Leo Mazzone isn’t wasting any time getting to work in Baltimore
“I think he’s starting to buy into some of the things Leo [Mazzone] has been telling him,” Manager Sam Perlozzo said.
Before Wednesday, Benson had allowed five earned runs in five innings.
“Today was a big step in moving closer to where I need to be,” Benson said.
Benson said he began to think about eliminating his curveball several days ago. After throwing in the bullpen, catcher Brandon Marsters suggested that perhaps Benson focus more on the other two pitches.
“It give me less to worry about,” Benson said.
Benson said he had previously thrown a cutter, but this winter he decided to change his grip on the pitch. When he came to spring training, Mazzone noticed the new grip was similar to that of a former pupil, Chicago Cubs pitcher Greg Maddux, whom Mazzone coached when both were with the Atlanta Braves. Mazzone made a few adjustments and now Benson has the same grip on the cutter as Maddux, a four-time Cy Young Award winner.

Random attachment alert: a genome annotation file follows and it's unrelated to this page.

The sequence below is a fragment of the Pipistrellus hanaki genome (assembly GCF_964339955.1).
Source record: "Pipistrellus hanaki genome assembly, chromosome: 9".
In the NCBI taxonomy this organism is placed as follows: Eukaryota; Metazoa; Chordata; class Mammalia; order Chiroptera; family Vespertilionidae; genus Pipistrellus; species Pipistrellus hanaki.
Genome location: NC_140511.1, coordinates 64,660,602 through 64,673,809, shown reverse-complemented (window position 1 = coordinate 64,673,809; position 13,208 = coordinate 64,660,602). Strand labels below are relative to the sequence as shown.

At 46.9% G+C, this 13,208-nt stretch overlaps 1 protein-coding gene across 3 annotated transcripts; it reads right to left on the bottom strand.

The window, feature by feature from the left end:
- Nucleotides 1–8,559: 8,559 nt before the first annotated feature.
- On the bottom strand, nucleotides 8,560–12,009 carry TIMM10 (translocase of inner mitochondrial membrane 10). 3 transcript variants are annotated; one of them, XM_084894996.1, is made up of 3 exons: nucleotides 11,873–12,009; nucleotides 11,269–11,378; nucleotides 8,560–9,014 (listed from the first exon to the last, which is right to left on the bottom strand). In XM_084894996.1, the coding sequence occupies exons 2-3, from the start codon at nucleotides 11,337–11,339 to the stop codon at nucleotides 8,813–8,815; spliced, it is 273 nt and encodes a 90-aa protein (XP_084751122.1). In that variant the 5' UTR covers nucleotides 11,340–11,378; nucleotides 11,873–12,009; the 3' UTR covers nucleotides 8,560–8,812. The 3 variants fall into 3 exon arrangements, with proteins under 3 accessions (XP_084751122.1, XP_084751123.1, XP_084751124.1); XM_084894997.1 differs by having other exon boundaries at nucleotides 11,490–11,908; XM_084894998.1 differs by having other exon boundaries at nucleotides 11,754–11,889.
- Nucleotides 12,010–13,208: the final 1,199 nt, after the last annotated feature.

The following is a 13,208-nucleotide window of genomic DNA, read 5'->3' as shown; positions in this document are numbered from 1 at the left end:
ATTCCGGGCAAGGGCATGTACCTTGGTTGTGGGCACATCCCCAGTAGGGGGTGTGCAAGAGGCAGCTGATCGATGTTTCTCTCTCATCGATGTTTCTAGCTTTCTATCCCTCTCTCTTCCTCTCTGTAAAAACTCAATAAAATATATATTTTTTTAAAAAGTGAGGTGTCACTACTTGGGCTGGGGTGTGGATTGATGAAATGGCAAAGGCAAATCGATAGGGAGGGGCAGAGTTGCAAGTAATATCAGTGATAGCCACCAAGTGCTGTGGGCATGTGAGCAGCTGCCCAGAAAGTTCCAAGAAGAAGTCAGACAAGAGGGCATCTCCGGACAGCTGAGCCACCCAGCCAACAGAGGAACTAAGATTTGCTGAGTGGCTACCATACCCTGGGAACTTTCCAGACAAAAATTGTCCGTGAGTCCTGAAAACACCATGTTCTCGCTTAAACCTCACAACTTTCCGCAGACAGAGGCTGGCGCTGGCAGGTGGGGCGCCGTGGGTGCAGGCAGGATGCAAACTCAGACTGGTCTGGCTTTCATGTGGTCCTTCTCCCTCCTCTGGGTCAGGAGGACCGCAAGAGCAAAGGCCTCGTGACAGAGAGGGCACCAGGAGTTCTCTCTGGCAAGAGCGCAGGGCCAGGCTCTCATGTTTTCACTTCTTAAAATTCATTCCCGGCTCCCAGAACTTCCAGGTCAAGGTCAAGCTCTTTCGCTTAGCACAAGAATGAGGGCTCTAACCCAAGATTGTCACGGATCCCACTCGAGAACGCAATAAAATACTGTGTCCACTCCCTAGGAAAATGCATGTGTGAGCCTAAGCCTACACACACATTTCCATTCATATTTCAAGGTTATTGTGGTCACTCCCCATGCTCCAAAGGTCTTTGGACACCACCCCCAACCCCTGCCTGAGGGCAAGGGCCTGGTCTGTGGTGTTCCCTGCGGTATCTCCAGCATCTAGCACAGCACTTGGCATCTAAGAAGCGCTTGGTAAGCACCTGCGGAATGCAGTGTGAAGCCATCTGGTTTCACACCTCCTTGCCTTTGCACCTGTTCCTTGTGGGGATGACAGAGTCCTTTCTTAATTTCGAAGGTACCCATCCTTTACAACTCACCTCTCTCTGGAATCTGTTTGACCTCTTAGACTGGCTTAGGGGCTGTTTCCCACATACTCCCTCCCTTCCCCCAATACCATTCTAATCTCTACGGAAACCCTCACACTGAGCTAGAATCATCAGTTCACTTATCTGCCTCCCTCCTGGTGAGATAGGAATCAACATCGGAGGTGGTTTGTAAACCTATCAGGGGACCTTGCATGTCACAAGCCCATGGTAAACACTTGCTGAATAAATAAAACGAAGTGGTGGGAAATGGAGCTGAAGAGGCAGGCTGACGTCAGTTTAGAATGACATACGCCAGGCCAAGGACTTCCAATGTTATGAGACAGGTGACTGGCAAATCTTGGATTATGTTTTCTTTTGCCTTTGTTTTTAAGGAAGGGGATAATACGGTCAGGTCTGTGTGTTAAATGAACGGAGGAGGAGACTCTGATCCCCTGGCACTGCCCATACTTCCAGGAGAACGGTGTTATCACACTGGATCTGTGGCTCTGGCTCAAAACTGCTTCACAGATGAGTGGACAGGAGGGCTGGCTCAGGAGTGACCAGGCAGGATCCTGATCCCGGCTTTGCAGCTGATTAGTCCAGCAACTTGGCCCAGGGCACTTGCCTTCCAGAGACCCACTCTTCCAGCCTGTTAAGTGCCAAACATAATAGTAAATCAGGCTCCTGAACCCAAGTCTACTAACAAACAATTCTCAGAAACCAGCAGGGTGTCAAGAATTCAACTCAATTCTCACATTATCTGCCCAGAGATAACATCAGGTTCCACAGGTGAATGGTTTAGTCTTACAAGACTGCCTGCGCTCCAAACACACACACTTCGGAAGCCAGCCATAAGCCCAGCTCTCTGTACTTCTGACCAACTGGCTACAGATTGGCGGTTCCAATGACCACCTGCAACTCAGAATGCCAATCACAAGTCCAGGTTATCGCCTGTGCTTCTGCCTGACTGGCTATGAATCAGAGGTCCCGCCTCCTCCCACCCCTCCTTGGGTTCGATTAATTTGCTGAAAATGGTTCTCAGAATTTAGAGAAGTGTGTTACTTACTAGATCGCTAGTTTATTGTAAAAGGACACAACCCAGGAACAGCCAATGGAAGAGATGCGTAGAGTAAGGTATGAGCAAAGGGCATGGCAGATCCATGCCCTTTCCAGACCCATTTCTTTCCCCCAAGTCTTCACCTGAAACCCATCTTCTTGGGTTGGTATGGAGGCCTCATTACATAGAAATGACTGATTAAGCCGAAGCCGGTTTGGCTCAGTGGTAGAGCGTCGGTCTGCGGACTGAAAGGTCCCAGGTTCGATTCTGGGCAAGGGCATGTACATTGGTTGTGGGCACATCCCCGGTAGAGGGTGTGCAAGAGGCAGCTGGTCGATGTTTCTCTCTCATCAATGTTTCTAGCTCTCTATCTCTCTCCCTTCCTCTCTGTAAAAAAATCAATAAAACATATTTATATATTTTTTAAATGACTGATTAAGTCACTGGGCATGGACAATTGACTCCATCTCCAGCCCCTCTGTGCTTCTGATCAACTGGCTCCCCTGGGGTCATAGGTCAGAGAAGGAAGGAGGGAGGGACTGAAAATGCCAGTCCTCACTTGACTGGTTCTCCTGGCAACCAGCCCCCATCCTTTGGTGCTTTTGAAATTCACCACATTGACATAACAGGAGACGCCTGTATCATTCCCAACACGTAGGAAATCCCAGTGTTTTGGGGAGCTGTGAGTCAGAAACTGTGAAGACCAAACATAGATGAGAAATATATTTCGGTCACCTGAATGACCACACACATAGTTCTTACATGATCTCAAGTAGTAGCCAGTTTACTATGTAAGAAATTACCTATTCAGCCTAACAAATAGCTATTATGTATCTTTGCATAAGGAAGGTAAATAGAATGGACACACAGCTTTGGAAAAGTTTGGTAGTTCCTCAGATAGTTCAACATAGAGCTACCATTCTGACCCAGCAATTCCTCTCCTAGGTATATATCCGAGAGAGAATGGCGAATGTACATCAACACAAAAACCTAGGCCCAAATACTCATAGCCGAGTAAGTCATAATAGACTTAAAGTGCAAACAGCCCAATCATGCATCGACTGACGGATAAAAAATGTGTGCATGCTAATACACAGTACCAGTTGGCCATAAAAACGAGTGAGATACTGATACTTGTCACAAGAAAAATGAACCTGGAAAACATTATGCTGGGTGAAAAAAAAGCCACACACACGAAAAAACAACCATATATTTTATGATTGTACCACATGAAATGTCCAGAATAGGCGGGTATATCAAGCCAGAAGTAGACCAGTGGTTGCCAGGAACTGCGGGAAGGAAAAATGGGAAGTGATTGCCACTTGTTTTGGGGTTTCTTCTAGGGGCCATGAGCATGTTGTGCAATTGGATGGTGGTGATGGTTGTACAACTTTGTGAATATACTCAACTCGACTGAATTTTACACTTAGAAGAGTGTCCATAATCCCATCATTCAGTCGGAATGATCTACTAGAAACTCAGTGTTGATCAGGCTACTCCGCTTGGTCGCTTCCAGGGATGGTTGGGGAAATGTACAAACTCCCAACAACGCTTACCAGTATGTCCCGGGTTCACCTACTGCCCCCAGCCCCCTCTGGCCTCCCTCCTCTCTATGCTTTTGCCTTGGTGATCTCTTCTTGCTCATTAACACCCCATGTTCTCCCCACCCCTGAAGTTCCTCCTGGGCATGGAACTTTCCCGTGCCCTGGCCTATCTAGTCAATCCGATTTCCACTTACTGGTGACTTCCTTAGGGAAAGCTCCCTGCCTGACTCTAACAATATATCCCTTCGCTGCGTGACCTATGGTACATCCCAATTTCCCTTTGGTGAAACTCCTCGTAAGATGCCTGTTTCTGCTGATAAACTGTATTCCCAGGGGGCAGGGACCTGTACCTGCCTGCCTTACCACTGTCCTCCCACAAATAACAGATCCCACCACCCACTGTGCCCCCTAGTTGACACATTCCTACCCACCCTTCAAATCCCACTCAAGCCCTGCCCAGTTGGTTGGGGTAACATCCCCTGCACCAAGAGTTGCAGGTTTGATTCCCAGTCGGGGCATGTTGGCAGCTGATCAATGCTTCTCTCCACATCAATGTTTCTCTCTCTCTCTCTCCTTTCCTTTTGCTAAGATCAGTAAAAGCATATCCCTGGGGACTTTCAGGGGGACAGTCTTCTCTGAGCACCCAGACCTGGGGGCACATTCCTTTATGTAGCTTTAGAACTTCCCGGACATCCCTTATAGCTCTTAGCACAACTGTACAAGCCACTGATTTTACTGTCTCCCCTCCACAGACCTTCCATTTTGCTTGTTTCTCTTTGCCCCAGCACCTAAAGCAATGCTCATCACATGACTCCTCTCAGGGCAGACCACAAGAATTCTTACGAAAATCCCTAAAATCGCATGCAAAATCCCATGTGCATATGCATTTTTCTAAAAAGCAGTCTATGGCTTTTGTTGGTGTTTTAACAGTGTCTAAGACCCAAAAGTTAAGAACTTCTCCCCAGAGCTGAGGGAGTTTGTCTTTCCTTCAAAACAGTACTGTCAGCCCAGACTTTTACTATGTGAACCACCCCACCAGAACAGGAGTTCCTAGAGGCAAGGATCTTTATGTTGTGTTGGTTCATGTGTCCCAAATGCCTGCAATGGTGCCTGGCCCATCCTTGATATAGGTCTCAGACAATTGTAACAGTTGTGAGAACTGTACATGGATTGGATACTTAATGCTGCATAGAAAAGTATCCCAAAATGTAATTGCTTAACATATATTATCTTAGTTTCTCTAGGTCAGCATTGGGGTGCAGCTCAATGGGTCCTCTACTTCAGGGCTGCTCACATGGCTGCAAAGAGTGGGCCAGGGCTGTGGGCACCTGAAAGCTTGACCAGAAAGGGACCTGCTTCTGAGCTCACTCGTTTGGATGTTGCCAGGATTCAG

“If it works for him, then hopefully it works for me,” Benson said.
And if you have been impressed with Korea’s pitching performance in the WBC, check out this nugget.
Count South Korea as another team that has benefited from Mazzone’s teachings. In early January, Mazzone spent 10 days in Hawaii working with 18 pitchers from South Korea’s team. Now, South Korea’s 1.40 ERA is the lowest among teams in the Classic.
“They’ve got a lot of talent,” Mazzone said.
Mazzone needed the help of several interpreters, saying he never learned how to say “down and away” in Korean.